Sheridan voters braved a blizzard on a January day in 1924 to select the site of a new high school for the city.
The final vote was for a new school on the same site as the old one – the site now occupied by Sheridan Junior High School but, even today, still called High School Hill.
Sheridan residents organized as School District 7 in 1884, and a wood structure, called Central School, was built on East Loucks where the post office now sits. In 1891, the wood school was replaced with a brick building, and classes were taught at all grade levels including, in 1892, the first high school classes. The first senior class – three people – graduated in 1894. Between 1893 and 1896, Sheridan built the Hill School, which also taught all grades first through high school. The class of 1909, according to available records, was 20.
By 1910, Sheridan – still District 7 – boasted 12 schools with a total enrollment of nearly 2,000. After voters approved a new high school, work began in March 1925, and the school was finished, at a cost of just over $400,000, in time for classes to start in January 1926. The school on the hill served high school students until 1987, when the current Sheridan High School was built on Long Drive off Fifth Street.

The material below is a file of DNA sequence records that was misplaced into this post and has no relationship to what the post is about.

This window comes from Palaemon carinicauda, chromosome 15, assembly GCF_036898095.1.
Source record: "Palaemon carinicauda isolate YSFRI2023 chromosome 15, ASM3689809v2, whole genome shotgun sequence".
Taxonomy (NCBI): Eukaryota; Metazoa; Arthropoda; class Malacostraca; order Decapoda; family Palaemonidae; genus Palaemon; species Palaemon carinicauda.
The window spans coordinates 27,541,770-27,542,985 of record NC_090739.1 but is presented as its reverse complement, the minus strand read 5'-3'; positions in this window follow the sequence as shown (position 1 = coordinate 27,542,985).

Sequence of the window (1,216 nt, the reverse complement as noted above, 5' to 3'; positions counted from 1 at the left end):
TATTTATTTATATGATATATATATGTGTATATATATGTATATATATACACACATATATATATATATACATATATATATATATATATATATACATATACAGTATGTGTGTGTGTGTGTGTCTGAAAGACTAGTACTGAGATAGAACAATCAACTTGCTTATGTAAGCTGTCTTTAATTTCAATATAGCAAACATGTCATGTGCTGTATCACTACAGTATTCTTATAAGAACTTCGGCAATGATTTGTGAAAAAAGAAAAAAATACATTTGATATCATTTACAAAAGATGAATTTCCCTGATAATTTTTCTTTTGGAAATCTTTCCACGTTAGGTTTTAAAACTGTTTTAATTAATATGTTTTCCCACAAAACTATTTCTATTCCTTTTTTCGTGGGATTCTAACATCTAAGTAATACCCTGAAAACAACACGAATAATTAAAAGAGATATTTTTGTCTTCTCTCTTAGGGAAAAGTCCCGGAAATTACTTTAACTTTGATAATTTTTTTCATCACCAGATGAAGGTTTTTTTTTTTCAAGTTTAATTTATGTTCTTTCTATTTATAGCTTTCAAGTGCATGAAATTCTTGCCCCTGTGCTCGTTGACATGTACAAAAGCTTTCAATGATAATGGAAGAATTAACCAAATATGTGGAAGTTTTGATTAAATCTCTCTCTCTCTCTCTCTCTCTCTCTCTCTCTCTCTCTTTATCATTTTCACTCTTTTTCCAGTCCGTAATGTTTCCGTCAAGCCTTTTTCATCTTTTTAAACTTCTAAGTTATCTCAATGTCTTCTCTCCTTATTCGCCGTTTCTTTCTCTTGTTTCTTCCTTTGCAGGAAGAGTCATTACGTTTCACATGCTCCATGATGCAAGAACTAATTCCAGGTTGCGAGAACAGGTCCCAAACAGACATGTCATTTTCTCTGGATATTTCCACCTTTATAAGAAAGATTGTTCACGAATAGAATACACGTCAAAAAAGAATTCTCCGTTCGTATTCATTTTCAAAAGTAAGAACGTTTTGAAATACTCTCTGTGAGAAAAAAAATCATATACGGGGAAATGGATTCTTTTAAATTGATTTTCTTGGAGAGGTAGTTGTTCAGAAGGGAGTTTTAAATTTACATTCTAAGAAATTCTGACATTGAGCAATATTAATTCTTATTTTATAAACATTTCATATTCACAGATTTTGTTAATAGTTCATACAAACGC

Sheridan's first school building, the old Central School, was abandoned in the 1920s. In 1929, the structure was declared an eyesore and torn down. The old Hill School was torn down in the 1950s or '60s, all but a portion, and that was demolished in 1976 to make way for the J.J. Early Building. The Early Building was named for the record-holder of Sheridan's school superintendents, who remained in the post for 37 years, from 1908 until around 1945.